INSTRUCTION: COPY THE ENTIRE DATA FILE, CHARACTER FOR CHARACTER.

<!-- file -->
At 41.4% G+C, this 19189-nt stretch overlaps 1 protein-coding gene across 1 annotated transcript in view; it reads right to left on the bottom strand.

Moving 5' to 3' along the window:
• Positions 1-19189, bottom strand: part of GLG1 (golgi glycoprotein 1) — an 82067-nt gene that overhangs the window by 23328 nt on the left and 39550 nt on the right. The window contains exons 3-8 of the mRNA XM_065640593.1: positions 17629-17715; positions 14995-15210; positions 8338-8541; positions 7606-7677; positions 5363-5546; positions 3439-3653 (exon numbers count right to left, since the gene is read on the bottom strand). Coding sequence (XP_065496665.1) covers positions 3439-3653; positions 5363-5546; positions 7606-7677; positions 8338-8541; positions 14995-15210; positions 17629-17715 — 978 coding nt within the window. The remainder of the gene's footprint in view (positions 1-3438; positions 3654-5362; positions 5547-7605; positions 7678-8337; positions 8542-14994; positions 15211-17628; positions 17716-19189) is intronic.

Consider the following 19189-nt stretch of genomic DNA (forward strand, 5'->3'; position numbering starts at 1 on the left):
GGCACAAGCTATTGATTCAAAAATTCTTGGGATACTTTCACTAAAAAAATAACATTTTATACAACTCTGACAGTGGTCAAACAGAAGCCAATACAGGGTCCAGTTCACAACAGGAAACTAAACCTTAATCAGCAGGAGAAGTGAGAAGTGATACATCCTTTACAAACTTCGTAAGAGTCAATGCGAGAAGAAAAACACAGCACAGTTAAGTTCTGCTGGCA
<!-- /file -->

At 41.4% G+C, this 19189-nt stretch overlaps 1 protein-coding gene across 1 annotated transcript in view; it reads right to left on the bottom strand.

Moving 5' to 3' along the window:
• Positions 1-19189, bottom strand: part of GLG1 (golgi glycoprotein 1) — an 82067-nt gene that overhangs the window by 23328 nt on the left and 39550 nt on the right. The window contains exons 3-8 of the mRNA XM_065640593.1: positions 17629-17715; positions 14995-15210; positions 8338-8541; positions 7606-7677; positions 5363-5546; positions 3439-3653 (exon numbers count right to left, since the gene is read on the bottom strand). Coding sequence (XP_065496665.1) covers positions 3439-3653; positions 5363-5546; positions 7606-7677; positions 8338-8541; positions 14995-15210; positions 17629-17715 — 978 coding nt within the window. The remainder of the gene's footprint in view (positions 1-3438; positions 3654-5362; positions 5547-7605; positions 7678-8337; positions 8542-14994; positions 15211-17628; positions 17716-19189) is intronic.

Consider the following 19189-nt stretch of genomic DNA (forward strand, 5'->3'; position numbering starts at 1 on the left):
GGCACAAGCTATTGATTCAAAAATTCTTGGGATACTTTCACTAAAAAAATAACATTTTATACAACTCTGACAGTGGTCAAACAGAAGCCAATACAGGGTCCAGTTCACAACAGGAAACTAAACCTTAATCAGCAGGAGAAGTGAGAAGTGATACATCCTTTACAAACTTCGTAAGAGTCAATGCGAGAAGAAAAACACAGCACAGTTAAGTTCTGCTGGCA